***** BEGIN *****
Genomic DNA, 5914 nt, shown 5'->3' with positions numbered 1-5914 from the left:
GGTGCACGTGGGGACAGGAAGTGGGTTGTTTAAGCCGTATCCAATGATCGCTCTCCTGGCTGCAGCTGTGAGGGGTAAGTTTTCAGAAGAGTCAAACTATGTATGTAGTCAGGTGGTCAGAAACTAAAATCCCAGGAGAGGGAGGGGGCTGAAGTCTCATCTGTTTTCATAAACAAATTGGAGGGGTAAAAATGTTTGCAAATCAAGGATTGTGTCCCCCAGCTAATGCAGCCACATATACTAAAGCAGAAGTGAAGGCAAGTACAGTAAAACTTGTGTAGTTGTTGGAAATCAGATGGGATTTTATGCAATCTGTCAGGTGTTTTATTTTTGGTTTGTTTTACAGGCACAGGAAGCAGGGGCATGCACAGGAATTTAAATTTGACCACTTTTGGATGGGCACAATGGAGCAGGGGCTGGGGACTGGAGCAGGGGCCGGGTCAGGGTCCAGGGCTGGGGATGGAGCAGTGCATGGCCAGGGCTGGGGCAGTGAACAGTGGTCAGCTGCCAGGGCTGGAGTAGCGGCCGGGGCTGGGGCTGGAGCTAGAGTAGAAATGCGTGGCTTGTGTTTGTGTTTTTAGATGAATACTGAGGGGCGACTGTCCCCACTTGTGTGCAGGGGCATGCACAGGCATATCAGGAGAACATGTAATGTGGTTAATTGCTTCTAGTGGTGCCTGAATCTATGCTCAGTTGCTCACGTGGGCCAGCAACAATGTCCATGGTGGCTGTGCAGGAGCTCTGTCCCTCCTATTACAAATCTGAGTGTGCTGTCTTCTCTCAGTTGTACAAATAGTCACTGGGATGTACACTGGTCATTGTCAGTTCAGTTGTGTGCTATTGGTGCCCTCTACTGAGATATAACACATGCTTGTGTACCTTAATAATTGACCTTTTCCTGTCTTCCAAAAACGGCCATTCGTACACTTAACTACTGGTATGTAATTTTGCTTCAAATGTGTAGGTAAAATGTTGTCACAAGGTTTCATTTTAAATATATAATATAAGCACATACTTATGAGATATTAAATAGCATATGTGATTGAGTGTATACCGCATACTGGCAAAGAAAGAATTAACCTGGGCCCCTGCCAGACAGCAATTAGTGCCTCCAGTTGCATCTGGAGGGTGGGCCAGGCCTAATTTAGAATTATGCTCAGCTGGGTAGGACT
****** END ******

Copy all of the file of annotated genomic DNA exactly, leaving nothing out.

Genomic DNA, 5914 nt, shown 5'->3' with positions numbered 1-5914 from the left:
GGTGCACGTGGGGACAGGAAGTGGGTTGTTTAAGCCGTATCCAATGATCGCTCTCCTGGCTGCAGCTGTGAGGGGTAAGTTTTCAGAAGAGTCAAACTATGTATGTAGTCAGGTGGTCAGAAACTAAAATCCCAGGAGAGGGAGGGGGCTGAAGTCTCATCTGTTTTCATAAACAAATTGGAGGGGTAAAAATGTTTGCAAATCAAGGATTGTGTCCCCCAGCTAATGCAGCCACATATACTAAAGCAGAAGTGAAGGCAAGTACAGTAAAACTTGTGTAGTTGTTGGAAATCAGATGGGATTTTATGCAATCTGTCAGGTGTTTTATTTTTGGTTTGTTTTACAGGCACAGGAAGCAGGGGCATGCACAGGAATTTAAATTTGACCACTTTTGGATGGGCACAATGGAGCAGGGGCTGGGGACTGGAGCAGGGGCCGGGTCAGGGTCCAGGGCTGGGGATGGAGCAGTGCATGGCCAGGGCTGGGGCAGTGAACAGTGGTCAGCTGCCAGGGCTGGAGTAGCGGCCGGGGCTGGGGCTGGAGCTAGAGTAGAAATGCGTGGCTTGTGTTTGTGTTTTTAGATGAATACTGAGGGGCGACTGTCCCCACTTGTGTGCAGGGGCATGCACAGGCATATCAGGAGAACATGTAATGTGGTTAATTGCTTCTAGTGGTGCCTGAATCTATGCTCAGTTGCTCACGTGGGCCAGCAACAATGTCCATGGTGGCTGTGCAGGAGCTCTGTCCCTCCTATTACAAATCTGAGTGTGCTGTCTTCTCTCAGTTGTACAAATAGTCACTGGGATGTACACTGGTCATTGTCAGTTCAGTTGTGTGCTATTGGTGCCCTCTACTGAGATATAACACATGCTTGTGTACCTTAATAATTGACCTTTTCCTGTCTTCCAAAAACGGCCATTCGTACACTTAACTACTGGTATGTAATTTTGCTTCAAATGTGTAGGTAAAATGTTGTCACAAGGTTTCATTTTAAATATATAATATAAGCACATACTTATGAGATATTAAATAGCATATGTGATTGAGTGTATACCGCATACTGGCAAAGAAAGAATTAACCTGGGCCCCTGCCAGACAGCAATTAGTGCCTCCAGTTGCATCTGGAGGGTGGGCCAGGCCTAATTTAGAATTATGCTCAGCTGGGTAGGACT